In April 1986, an accident occurred at a nuclear powerplant at Chernobyl in the Ukraine, at the
time part of the Soviet Union. The Soviet government long denied that there had been an accident, and even
when they admitted it, they gave very little helpful information. As radioactivity
spread across northern and central Europe, other governments were criticized for their information
policies as well.
In his novel A History of the World in 10 1/2 Chapters, the British author Julian Barnes
writes about a character's reaction to the accident.
She watched the television a lot after the first big accident. It wasn't a serious accident,
they said, not really, not like a bomb going off . And anyway it was a long way away, in
Russia, and they didn't have proper modern power stations over there like we do, and
even if they did their safety standards were obviously much lower so it couldn't happen
here and there wasn't anything to worry about, was there? It might even teach the
Russians a lesson, people said. Make them think twice about dropping the big one.
In a strange way people were excited by it. Something bigger than the latest
unemployment figures or the price of a stamp. Besides, most of the nasty things were
happening to other people. There was a cloud of poison, and everyone tracked its course
like they'd follow the drift of quite an interesting area of low pressure on the weather
map. For a while people stopped buying milk, and asked the butcher where the meat
came from. But soon they stopped worrying, and forgot about it all.
At first the plan had been to bury the reindeer six feet down. lt wasn't much of a news story, just an inch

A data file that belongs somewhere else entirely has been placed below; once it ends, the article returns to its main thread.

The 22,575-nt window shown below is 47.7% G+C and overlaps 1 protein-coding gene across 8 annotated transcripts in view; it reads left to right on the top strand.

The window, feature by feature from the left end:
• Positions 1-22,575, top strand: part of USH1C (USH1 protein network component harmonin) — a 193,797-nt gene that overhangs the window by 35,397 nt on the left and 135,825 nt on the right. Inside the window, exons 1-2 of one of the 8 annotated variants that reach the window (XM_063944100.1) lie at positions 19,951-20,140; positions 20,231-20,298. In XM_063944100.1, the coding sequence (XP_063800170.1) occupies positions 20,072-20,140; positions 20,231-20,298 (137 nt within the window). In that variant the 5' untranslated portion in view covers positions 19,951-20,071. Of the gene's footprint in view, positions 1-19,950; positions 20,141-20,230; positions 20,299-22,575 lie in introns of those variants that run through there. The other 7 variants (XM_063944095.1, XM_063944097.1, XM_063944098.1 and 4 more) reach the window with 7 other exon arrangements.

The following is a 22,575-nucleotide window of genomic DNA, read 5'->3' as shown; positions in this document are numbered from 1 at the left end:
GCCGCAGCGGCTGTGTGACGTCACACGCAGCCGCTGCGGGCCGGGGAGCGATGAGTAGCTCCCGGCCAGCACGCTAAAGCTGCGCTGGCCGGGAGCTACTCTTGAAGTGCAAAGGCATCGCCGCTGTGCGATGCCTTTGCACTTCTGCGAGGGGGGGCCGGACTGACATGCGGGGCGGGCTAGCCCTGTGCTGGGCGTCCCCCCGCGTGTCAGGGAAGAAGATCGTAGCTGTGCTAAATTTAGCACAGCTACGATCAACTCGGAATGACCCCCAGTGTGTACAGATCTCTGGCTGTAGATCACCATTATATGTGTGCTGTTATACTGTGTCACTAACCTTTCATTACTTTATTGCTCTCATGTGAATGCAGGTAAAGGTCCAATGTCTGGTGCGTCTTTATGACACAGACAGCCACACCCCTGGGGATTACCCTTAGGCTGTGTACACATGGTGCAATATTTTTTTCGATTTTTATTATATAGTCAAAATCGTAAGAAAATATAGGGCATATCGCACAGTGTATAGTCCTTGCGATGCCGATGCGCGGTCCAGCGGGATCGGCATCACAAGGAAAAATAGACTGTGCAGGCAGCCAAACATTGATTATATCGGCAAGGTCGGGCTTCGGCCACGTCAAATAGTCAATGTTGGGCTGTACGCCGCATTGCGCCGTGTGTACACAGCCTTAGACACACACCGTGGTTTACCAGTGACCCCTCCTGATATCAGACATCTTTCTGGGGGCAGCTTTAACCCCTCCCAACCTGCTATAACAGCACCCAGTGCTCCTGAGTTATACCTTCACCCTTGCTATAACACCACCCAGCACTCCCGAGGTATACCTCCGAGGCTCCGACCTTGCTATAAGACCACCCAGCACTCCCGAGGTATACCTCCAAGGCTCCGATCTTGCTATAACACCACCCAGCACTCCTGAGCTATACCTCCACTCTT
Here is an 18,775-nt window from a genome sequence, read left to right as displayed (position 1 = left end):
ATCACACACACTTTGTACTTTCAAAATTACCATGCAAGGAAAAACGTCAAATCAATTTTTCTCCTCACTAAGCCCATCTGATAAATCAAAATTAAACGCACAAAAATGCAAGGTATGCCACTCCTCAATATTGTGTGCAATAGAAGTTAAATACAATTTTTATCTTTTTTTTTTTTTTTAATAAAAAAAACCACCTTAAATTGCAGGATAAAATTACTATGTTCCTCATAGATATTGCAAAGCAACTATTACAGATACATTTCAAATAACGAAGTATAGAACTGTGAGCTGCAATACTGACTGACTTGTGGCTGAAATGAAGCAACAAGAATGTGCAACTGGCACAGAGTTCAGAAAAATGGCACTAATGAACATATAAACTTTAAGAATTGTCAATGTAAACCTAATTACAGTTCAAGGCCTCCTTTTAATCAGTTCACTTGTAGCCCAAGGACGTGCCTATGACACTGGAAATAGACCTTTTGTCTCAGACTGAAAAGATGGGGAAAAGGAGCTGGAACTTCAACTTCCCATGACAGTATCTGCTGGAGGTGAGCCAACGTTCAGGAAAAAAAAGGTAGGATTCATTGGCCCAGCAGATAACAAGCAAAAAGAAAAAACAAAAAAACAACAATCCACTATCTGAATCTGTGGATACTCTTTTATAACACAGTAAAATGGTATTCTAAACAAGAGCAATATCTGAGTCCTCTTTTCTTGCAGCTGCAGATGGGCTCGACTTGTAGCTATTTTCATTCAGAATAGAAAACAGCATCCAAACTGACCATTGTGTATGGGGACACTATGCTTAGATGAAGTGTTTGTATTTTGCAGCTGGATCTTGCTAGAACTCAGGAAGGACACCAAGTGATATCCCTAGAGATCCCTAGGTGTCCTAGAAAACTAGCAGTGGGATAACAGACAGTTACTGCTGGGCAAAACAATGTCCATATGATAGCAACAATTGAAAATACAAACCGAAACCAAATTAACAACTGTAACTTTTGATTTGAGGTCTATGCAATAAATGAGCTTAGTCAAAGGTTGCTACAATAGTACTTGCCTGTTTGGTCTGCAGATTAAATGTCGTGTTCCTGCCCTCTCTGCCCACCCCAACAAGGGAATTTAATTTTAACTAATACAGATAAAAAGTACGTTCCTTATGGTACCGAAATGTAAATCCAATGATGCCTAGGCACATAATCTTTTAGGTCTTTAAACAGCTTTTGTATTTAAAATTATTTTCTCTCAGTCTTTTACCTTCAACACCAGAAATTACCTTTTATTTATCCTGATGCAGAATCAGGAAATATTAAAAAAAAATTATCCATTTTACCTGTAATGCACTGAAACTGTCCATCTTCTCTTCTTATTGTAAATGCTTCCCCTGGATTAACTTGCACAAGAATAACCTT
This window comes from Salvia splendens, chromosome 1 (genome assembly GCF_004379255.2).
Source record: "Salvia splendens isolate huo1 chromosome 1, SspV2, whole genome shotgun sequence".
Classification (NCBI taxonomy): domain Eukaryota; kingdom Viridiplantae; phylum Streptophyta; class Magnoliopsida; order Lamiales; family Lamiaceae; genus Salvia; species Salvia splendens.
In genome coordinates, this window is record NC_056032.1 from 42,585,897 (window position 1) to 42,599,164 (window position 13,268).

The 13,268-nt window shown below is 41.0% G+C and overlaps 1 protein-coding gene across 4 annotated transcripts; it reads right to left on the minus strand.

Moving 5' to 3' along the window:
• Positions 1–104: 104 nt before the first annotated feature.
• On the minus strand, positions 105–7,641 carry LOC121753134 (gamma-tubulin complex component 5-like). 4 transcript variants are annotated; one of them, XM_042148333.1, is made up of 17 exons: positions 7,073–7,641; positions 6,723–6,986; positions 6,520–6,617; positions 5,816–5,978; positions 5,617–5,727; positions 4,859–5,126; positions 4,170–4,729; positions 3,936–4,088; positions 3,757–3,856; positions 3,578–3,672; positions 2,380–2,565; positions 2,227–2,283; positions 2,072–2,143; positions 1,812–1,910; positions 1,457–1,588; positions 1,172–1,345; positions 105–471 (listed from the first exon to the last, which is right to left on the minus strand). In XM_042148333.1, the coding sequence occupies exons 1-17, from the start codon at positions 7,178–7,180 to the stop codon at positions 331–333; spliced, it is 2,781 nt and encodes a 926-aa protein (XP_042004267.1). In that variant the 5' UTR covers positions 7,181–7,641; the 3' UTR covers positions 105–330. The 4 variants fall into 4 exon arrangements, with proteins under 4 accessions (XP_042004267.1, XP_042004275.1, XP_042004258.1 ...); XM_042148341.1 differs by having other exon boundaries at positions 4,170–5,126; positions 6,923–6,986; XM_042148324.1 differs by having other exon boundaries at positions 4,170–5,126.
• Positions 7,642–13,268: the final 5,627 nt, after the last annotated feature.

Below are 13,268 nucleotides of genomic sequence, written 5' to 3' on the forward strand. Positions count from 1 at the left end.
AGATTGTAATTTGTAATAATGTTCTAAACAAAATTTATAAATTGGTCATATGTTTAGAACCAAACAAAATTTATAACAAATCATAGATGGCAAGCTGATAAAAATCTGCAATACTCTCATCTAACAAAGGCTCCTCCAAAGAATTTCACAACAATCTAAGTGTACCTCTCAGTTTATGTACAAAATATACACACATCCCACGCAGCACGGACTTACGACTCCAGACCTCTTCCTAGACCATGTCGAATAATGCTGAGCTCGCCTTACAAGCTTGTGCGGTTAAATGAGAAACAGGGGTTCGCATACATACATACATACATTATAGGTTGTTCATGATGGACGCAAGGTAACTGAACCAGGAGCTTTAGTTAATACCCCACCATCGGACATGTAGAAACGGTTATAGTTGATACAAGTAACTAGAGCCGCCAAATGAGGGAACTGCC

or two on the foreign page. The cloud had gone over where the reindeer grazed, poison had come down in the
rain, the lichen became radioactive, the reindeer had eaten the lichen and got radioactive themselves. What
did I tell you, she thought, everything is connected.
People couldn't understand why she got so upset. They said she shouldn't be sentimental, and after all it
wasn't as if she had to live off reindeer meat, and if she had some spare sympathy going shouldn't she save
it for human beings? She tried to explain, but she wasn't very good at explaining and they didn't understand.
The ones who thought they understood said, Yes, we see, it's all about your childhood and the silly romantic
ideas you had when you were a kid, but you can't go on having silly romantic ideas all your life, you've got
to grow up in the end, you've got to be realistic, please don't cry, no maybe that's a good idea, here, have
a good cry, it'll probably be good for you in the long run. No, it's not like that, she said, it's not like
that at all. Then cartoonists started making jokes, about how the reindeer were so gleaming with radioactivity
that Father Christmas didn't need headlights on his sleigh, and Rudolf the Red-Nosed Reindeer had a very shiny
nose because he came from Chernobyl; but she didn't think it was funny.
Listen, she'd tell people. The way they measure the level of radioactivity is in something called becquerels.
When the accident happened the Norwegian government had to decide what amount of radiation in meat was safe,
and they came up with a figure of 600 becquerels. But people didn't like the idea of their meat being poisoned,
and the Norwegian butchers didn't do such good business, and the one sort of meat no-one
would buy was reindeer, which was hardly surprising. So this is what the government did. They said that as